Anne Wado, 55, is an economist and owner of St Elizabeth Academy-Karen, Group of Schools. She spoke to Njoki Chege about her inspiring journey and family
Besides her jovial nature and reassuring smile, the other striking thing about Anne Wado is her confidence. More so now that she is in her ‘grand 50s’ as she likes to call it. But Anne’s confidence was not borne the other day.
She recalls a photograph in her red album, one which was taken when she was barely seven years old — an adorable little girl with her hands akimbo, bright smile and confident aura. Confidence is what has made her venture into the world of education and conquer it.
“I didn’t know I’d enjoy myself in my 50s the way I do now! I am a stronger woman now. I mean, this is the hour,” she begins.
Anne has come a long way. The first born in a family of seven children from Chinga Location, Othaya Division in Nyeri, Anne credits her strength and will power to the strong women in her life.
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“Growing up, I was encouraged by my grandmother Elizabeth, my mother and aunts to be the best I could be,” she says.
After Muirugi Primary School, she attended Tumutumu Girls Secondary School, emerged the top girl and was immediately called to Kangaru School for her A-Levels.
She was later admitted to the University of Nairobi for a degree in Economics. In 1982, Anne attended the Chartered Insurance Institute in Kent, UK after which she came back to Kenya.
She then joined Crusader Insurance Company and specialised in risk management but later went solo.
In 1999, she closed her company to start a school, St Elizabeth Academy-Karen, Group of Schools.
Thriving as the business is, she confesses that the journey has not been easy.
“I lost my husband 22 years ago and was left with three young children. Risk management is a demanding job and I had to opt out because my family was young and needed me,” she says.
Anne, an advocate of good and sound parenting, had to weigh her options and her young children first.
“The children needed me. They needed my presence to do well in school. I wanted to be there to monitor their growth, study and instill values in them,” she says.
Being a risk manager, Anne wanted a smooth transition in a job that was equally challenging, more flexible and certainly, more rewarding.
“I wanted to feel closer to human nature, more so to children, as opposed to dealing with machines and adults as I had before. Besides, I have always been passionate about imparting knowledge,” says Anne.
On February 26, 1999, St Elizabeth Academy-Karen opened its doors to the young learners, starting small with only eleven children — six in primary school and five in the boy’s high school. Today the school has 1,500 students.
“It has been a challenging but extremely enjoyable job. It excites me to meet my students’ years later doing well. In fact, the doctor that delivered my granddaughter was a former student of mine!” says Anne proudly.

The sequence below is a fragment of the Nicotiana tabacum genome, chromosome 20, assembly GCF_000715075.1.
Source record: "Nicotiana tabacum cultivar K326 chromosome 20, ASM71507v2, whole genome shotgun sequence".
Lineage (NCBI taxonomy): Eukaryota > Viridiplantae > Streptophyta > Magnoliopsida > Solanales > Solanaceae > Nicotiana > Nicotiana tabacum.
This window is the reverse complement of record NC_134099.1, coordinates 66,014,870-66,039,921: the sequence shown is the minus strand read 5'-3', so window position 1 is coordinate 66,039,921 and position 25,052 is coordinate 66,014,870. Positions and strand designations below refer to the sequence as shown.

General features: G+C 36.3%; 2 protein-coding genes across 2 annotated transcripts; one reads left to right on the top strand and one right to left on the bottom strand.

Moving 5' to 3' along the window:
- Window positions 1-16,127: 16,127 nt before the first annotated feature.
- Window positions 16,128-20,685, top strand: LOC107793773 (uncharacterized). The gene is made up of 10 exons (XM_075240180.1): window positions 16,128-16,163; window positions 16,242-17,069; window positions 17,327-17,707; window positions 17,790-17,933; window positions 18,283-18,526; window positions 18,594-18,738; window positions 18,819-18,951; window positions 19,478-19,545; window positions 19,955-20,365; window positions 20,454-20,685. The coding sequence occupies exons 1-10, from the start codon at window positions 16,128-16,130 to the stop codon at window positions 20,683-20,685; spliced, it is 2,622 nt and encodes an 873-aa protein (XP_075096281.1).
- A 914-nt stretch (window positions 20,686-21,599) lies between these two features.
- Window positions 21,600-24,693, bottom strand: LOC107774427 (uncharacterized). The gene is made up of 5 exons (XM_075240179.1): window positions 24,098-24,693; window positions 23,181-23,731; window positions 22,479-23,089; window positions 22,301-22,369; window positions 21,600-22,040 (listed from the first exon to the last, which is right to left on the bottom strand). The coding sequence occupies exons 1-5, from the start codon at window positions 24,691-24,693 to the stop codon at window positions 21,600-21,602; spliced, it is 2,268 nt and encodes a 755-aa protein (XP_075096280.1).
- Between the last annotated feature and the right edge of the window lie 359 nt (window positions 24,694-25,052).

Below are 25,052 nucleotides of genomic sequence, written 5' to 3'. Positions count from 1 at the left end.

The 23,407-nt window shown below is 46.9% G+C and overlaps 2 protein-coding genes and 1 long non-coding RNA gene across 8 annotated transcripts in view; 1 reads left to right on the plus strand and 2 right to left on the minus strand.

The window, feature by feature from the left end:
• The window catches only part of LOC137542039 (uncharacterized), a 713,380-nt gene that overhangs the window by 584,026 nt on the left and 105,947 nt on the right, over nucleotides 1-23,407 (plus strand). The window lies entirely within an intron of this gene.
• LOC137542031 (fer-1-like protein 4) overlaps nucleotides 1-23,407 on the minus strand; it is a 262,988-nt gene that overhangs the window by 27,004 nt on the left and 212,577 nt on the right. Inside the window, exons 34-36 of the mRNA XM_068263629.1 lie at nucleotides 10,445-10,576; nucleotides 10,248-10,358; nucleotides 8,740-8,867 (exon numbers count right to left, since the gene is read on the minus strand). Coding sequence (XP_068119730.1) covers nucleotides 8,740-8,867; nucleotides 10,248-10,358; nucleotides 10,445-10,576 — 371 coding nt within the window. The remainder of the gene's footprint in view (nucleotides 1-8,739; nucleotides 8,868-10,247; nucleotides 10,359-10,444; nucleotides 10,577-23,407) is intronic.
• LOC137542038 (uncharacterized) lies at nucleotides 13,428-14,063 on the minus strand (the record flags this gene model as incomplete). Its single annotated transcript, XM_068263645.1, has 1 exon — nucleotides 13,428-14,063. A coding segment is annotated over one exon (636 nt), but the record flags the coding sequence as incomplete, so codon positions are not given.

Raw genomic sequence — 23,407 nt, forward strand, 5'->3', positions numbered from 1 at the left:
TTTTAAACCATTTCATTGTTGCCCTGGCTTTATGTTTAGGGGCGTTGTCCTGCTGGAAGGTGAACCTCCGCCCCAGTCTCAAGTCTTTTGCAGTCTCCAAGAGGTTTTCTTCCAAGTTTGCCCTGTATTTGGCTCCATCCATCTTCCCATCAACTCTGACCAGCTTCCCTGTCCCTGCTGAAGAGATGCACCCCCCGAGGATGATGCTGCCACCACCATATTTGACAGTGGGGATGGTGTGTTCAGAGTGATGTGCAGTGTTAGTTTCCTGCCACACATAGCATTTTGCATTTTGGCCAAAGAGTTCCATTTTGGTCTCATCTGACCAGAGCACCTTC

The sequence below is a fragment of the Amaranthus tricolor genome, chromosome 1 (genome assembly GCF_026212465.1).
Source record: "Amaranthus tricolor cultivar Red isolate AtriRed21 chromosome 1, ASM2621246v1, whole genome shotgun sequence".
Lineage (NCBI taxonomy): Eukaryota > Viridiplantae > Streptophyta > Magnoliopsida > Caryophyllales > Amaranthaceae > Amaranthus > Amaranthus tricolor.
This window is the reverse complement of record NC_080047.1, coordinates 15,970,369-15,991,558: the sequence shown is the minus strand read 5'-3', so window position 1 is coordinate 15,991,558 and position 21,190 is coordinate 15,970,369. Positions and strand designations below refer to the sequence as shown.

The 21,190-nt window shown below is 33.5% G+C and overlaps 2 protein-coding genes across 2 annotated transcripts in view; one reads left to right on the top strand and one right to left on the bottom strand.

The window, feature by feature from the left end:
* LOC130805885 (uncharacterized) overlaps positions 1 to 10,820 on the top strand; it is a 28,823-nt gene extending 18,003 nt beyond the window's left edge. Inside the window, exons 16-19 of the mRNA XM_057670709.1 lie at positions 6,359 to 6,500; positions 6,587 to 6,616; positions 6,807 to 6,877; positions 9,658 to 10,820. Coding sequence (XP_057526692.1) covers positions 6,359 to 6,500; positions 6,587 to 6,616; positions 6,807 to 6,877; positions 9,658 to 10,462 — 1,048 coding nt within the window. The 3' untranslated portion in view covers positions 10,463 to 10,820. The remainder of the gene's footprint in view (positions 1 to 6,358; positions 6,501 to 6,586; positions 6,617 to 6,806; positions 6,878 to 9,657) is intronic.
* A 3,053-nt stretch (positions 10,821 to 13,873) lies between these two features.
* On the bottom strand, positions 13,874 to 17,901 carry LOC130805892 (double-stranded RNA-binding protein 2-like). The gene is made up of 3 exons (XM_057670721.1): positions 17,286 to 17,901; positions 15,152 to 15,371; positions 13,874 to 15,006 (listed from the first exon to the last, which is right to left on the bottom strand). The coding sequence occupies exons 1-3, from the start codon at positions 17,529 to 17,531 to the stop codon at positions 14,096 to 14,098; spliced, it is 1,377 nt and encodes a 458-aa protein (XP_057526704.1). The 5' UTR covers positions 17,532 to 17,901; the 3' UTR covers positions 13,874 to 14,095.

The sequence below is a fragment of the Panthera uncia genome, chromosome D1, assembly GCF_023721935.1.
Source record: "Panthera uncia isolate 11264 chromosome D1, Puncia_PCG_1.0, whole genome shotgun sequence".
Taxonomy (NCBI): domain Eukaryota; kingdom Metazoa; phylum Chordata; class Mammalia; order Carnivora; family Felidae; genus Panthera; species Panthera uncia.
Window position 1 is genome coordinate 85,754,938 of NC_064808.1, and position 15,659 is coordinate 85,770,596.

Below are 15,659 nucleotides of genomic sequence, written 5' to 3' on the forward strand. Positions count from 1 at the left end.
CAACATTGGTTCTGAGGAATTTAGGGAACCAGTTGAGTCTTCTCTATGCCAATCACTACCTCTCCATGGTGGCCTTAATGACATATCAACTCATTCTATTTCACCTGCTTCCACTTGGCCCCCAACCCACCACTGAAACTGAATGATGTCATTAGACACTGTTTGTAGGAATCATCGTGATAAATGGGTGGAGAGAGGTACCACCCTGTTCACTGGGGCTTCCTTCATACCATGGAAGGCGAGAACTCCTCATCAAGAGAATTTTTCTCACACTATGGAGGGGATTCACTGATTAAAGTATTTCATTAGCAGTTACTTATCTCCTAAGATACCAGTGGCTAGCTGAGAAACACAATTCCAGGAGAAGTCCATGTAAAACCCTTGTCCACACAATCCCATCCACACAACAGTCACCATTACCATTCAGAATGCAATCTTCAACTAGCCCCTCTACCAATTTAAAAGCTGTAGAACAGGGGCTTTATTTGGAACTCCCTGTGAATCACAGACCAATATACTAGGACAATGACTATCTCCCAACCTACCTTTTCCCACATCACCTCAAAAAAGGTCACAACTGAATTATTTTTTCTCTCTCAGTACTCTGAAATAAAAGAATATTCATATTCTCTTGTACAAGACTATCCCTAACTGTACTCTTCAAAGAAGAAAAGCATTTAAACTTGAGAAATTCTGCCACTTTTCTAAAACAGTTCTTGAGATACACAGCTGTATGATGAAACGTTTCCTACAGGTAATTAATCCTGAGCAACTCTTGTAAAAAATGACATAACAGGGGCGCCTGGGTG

So what does it take to build such an empire?
She notes: “First, I am an economist by training so I am keen on cost control, accounting, sourcing for fair funds and comparing prices.”
Running an institution, Anne says, is not as easy as it seems, with a demanding cash flow, need for discipline, perfection, teamwork, hard work, and the favour of God.
“When you fulfil these simple conditions of life, you become a pace-setter,” she says.
Anne learned these virtues from her late grandmother Elizabeth Wangechi, after whom the schools are named.
“We are celebrating my grandmother, who taught me how to pray and read hard so that I would sit ‘gatii iguru’ (on the chair) as others sat on the grass,” says Anne.
What began as a humble school with eleven learners has birthed several other institutions — St Elizabeth Girls High School and two primary schools and a high school in Mombasa.
Over the years, St Elizabeth Academy has made a name for itself as a top school, both in academics and extra-curricular activities.
Come 2013, the boundaries are set to expand, as Anne anticipates to open the Karen Institute of Science and Technology.
“Mid-management colleges have disappeared yet there is a need for people who have scored below the university cut-off grades. It is important to impart a skill in them,” says Anne.
The nature of her job has seen Anne deal with children from all backgrounds and nationalities.
“Children go through a lot. From my experience, children between nursery and Standard Five are highly affected by the divorce and separation of their parents,” she notes.
She advises parents to spend quality time with their children and instil virtues such as honesty and hard work in them.
Anne says prayer and reverence to God works miracles.
“I recommend young mothers to be careful with their children, nurture them, protect them and stay with them. There is a reason why it is you, not the man, who gives birth,” she says.